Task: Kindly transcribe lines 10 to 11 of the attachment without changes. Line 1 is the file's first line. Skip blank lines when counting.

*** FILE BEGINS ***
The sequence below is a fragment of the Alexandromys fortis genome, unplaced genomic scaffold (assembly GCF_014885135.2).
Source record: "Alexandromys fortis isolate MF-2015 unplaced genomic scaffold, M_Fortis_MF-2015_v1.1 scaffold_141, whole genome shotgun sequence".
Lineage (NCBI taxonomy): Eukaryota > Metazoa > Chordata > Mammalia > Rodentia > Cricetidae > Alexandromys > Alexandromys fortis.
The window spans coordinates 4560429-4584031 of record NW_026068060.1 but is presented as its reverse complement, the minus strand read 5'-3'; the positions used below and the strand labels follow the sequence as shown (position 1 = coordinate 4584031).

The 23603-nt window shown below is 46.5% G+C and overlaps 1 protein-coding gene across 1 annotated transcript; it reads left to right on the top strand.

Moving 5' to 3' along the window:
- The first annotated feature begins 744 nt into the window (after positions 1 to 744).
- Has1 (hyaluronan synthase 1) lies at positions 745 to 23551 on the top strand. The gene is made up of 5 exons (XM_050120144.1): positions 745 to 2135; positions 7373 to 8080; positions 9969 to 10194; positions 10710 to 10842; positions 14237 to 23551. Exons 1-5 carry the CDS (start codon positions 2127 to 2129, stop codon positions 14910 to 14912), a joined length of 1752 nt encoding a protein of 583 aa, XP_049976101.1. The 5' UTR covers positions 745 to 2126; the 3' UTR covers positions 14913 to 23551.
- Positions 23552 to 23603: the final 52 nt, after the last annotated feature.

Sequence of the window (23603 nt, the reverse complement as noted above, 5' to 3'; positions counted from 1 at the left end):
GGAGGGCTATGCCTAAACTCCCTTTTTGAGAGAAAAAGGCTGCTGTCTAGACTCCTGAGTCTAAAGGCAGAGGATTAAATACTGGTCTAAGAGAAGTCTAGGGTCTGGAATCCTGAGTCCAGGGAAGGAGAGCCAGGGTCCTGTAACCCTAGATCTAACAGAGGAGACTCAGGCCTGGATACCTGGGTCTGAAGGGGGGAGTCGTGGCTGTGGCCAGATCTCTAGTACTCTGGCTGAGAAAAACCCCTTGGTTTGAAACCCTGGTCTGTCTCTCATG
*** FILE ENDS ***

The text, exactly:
Sequence of the window (23603 nt, the reverse complement as noted above, 5' to 3'; positions counted from 1 at the left end):
GGAGGGCTATGCCTAAACTCCCTTTTTGAGAGAAAAAGGCTGCTGTCTAGACTCCTGAGTCTAAAGGCAGAGGATTAAATACTGGTCTAAGAGAAGTCTAGGGTCTGGAATCCTGAGTCCAGGGAAGGAGAGCCAGGGTCCTGTAACCCTAGATCTAACAGAGGAGACTCAGGCCTGGATACCTGGGTCTGAAGGGGGGAGTCGTGGCTGTGGCCAGATCTCTAGTACTCTGGCTGAGAAAAACCCCTTGGTTTGAAACCCTGGTCTGTCTCTCATG